LONDON — J. K. Rowling always said that the seventh Harry Potter book, “Harry Potter and the Deathly Hallows,” would be the last in the series, and so far she has kept to her word. But though she’s written many new things in the intervening nine years, including four adult novels, she’s never been able to put Harry to rest, or to leave him alone.
What’s an author to do when she once seemed to be done? Taking an approach that some fans love and others do not, Ms. Rowling has never made a secret of her continued immersion in Potter-world. Over the years, she has regularly interjected new elements into the old stories, sometimes through sudden Twitter pronouncements, sometimes by other means. (In 2007, for instance, she announced at an event at Carnegie Hall that Dumbledore, whose sexuality in the books was obscure, is in fact gay.)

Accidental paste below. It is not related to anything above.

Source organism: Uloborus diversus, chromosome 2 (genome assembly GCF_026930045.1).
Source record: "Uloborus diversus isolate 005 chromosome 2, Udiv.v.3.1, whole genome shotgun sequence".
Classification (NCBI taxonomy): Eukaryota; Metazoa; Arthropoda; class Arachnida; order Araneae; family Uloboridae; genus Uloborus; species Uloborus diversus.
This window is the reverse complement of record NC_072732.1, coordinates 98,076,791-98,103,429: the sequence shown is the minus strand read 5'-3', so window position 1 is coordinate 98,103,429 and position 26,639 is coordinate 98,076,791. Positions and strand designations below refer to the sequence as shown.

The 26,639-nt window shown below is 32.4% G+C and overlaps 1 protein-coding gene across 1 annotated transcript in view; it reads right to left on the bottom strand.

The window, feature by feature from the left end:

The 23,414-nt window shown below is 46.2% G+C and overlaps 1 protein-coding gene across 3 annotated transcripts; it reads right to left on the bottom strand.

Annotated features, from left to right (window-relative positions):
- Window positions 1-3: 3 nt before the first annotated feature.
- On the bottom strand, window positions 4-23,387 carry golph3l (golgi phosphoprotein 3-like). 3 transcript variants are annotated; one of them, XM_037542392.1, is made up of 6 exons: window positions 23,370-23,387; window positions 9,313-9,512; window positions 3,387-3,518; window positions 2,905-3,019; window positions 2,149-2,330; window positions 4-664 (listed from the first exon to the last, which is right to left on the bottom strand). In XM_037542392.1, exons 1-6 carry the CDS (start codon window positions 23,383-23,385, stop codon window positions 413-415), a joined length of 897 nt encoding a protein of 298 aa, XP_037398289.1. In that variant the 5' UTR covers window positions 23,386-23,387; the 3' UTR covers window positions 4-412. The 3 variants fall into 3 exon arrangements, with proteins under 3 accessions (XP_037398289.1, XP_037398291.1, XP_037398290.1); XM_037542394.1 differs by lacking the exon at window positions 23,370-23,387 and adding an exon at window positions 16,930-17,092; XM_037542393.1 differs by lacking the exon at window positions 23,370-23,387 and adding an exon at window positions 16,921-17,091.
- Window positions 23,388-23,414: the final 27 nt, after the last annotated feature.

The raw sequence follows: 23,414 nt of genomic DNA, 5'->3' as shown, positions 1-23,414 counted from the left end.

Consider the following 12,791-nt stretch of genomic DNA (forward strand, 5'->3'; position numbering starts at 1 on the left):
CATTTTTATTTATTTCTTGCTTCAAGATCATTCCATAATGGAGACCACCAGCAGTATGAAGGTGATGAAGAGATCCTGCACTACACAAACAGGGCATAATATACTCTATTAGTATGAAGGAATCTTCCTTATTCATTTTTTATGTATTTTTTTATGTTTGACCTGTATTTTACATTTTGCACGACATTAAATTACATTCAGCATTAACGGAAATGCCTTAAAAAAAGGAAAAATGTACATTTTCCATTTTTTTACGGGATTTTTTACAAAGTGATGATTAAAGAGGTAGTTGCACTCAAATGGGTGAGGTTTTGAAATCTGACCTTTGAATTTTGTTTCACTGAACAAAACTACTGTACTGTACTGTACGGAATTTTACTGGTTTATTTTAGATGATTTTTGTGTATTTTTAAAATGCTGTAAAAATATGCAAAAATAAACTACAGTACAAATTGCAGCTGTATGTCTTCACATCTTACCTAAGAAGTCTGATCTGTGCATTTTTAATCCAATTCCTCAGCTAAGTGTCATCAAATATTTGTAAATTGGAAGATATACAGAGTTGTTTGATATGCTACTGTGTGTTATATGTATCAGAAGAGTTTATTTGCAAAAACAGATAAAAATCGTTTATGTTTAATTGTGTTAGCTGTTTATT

She also regularly produces fresh ancillary material — new stories, new elaborations — on her Pottermore website, most recently a series of fictional essays about the history of magic in North America.
And now comes “Harry Potter and the Cursed Child,” a play in two full-length parts that begins previews in London on Tuesday, June 7, opens July 30 and is being advertised as the official “eighth story in the Harry Potter canon.” Set 19 years after the events of “Deathly Hallows,” the play imagines Harry as an overworked employee of the Ministry of Magic and focuses on his middle child, Albus Severus, and his struggle to come to terms with his family’s legacy.